Stacy Rapacon: Great Funds You Can Own for $500 or Less

Cameron Huddleston: 7 Ways to Save on Home Decor

The Kosher Gourmet by Steve Petusevsky Exploring ingredients as edible-stuffed containers (TWO RECIPES + TIPS & TECHINQUES)

Jewish World Review Dec. 19, 2007 / 10 Teves, 5768

Clinton triangulation comes full circle

By Jonah Goldberg


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http://www.JewishWorldReview.com | The most enjoyable aspect of watching the HMS Hillary take on water is the prospect that Bill — and his cult of personality — will go down with the ship, too.


Bill Clinton has been stumping for his wife on the Iowa hustings, framing the election as a referendum on his tenure as president. Last month in Muscatine (during the same speech in which he falsely claimed to have opposed the Iraq war from the beginning), he told the assembled Democrats that HMS Hillary could transport America "back to the future."


Last summer, when he first started hawking Hillary like a door-to-door salesman, he told a crowd: "I know some people say, 'Look at them. They're old. They're sort of yesterday's news.' ...


"Well," Slick Willie said, grinning, "yesterday's news was pretty good."


Indeed, Hillary's entire campaign has been grounded in her experience in the Clinton administration of the 1990s, even though that experience mostly involves designing a failed health-care plan and unsuccessfully hectoring her husband to move to the left. Still, as New York Times editorial writer Adam Cohen noted in a column last week, it was her decision to make the choice between her and Barack Obama a "referendum on a decade."


So if Hillary Clinton loses the race for the nomination — heck, even if she just loses the Iowa caucuses — I hope to see this headline somewhere, perhaps in the New York Post: "America to Clinton(s): We're Just Not That Into You."


The rush of schadenfreude would be so overwhelming, the entire Vast Right-Wing Conspiracy would have to hie itself to its fainting couch. For years now, the Clintons' defenders have claimed that the '90s were halcyon days, thanks to the deft statesmanship of the Clintons. Much of the liberal establishment has become wedded to protecting the memory of the Clintons' stewardship. David Brock's progressive outfit, Media Matters for America, is a prime example. It should be renamed "Hillary Matters for America," given that it is less a media watchdog and more an attack dog for Hillary Clinton.


But schadenfreude doesn't really do justice to Hillary's potential downfall. Her career is indisputably a product of her marriage. But for most of her life, Hillary had an independent ideological identity that now seems to have gone down the memory hole. In her own words, she championed a whole new "politics of meaning" and sought to redefine "who we are as human beings in this postmodern age."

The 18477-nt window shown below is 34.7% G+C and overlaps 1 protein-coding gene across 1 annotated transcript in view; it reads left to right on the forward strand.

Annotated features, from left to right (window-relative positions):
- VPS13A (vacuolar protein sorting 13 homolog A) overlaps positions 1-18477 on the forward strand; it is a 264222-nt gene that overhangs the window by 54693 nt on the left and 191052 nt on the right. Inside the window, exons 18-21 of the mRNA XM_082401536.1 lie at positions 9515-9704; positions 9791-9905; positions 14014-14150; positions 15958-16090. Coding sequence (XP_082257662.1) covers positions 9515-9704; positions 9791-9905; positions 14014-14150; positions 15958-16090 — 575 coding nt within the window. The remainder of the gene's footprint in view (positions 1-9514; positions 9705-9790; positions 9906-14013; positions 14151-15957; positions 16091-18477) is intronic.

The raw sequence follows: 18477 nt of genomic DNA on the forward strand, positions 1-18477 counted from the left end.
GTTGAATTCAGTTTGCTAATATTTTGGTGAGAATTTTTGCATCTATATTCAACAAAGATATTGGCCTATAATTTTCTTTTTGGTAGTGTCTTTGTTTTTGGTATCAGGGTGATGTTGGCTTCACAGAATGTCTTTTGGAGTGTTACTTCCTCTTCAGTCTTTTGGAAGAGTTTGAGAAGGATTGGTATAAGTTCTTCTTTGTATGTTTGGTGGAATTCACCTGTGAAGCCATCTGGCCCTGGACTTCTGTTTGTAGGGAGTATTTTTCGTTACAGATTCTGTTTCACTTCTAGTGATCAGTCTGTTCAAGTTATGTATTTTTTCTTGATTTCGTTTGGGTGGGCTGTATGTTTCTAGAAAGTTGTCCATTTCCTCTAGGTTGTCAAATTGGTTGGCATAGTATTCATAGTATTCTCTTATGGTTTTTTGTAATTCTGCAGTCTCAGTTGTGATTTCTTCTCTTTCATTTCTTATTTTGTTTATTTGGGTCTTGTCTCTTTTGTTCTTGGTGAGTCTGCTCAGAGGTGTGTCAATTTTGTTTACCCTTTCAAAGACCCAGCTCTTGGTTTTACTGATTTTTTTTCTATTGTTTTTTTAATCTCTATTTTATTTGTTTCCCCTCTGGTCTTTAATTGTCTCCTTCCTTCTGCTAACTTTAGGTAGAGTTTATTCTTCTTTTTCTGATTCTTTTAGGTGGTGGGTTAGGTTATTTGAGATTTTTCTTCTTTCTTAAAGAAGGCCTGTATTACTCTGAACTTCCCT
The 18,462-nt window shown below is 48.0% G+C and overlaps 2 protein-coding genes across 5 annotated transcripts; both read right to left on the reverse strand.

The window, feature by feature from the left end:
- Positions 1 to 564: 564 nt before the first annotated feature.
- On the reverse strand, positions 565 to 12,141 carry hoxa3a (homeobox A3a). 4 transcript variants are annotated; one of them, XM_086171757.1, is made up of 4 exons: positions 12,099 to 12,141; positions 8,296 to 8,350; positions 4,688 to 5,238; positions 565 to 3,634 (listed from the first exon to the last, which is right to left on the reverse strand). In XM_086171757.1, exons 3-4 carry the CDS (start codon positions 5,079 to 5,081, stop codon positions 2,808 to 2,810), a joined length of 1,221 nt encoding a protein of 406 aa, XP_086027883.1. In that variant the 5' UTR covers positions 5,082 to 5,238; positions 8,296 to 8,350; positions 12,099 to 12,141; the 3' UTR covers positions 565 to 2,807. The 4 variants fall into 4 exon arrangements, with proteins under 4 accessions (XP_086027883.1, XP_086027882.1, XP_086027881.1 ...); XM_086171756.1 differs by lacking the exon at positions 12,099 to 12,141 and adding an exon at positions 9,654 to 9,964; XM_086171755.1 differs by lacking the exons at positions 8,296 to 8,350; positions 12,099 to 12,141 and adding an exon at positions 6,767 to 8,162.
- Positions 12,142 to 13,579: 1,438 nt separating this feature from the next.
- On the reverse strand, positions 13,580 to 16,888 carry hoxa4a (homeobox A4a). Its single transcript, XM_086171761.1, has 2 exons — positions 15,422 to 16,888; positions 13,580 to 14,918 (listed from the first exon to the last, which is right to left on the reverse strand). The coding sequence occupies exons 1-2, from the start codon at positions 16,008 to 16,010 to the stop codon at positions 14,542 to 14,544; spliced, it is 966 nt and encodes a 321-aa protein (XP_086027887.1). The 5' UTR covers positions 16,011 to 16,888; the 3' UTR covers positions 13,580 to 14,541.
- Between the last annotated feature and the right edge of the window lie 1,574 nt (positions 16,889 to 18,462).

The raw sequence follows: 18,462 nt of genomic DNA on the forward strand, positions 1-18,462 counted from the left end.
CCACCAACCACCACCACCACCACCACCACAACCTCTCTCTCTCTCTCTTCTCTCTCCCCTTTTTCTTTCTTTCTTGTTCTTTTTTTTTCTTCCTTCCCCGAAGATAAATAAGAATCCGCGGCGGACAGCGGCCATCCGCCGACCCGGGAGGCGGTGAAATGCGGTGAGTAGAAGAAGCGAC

But, bit by bit, she sliced off chunks of her soul. Hillary used to be the personification of hope for the left. On the welfare debate, she was supposed to be Bill's conscience. She was the Eleanor to his Franklin.


But now Hillary is the Democrats' establishment candidate, pitted against the true believer, John Edwards, and the idealist, Obama. Even committed liberals tell focus groups she's too cold, too calculating.


And how did she get that way? She studied at the feet of the master. Bill Clinton cast himself as a champion of the "Third Way," a grandiose political phrase with disturbing intellectual roots. For Bill, it mostly meant that he could split the difference between any two positions. Any hard choice was a "false choice." When asked how he'd have voted on the first Persian Gulf War, he said he agreed with the minority but would have voted with the majority. He smoked pot but didn't inhale. Monica Lewinsky had sex with him, but he could swear under oath he didn't have sex with her.


Bill can make those sorts of things work because he really believes them — or at least he does as the words are coming out of his mouth. Hillary has nowhere near that sort of skill. She's learned the dance moves and she's memorized the lyrics, but she can't hear the music. That was evident in the now-infamous Oct. 30 debate performance during which she said she was both for and against driver's licenses for illegal immigrants and for and against pulling troops out of Iraq.


In this race, she's tried to be hawk and dove, idealist and pragmatist, martyr and hero. But unlike her husband — a jazz impresario of people-pleasing prevarication — she's a terrible liar. She comes across as calculated because that's all that's left to her: calculation. Jesse Jackson once famously said that Bill Clinton had no core beliefs, he was simply "appetite" all the way down. That appetite seems to have become community property in the Clinton household, such as it is.


Obama is surging because Democrats want idealism and hope. Hillary has jettisoned her idealism, and she's filed down her hope to mere yearning.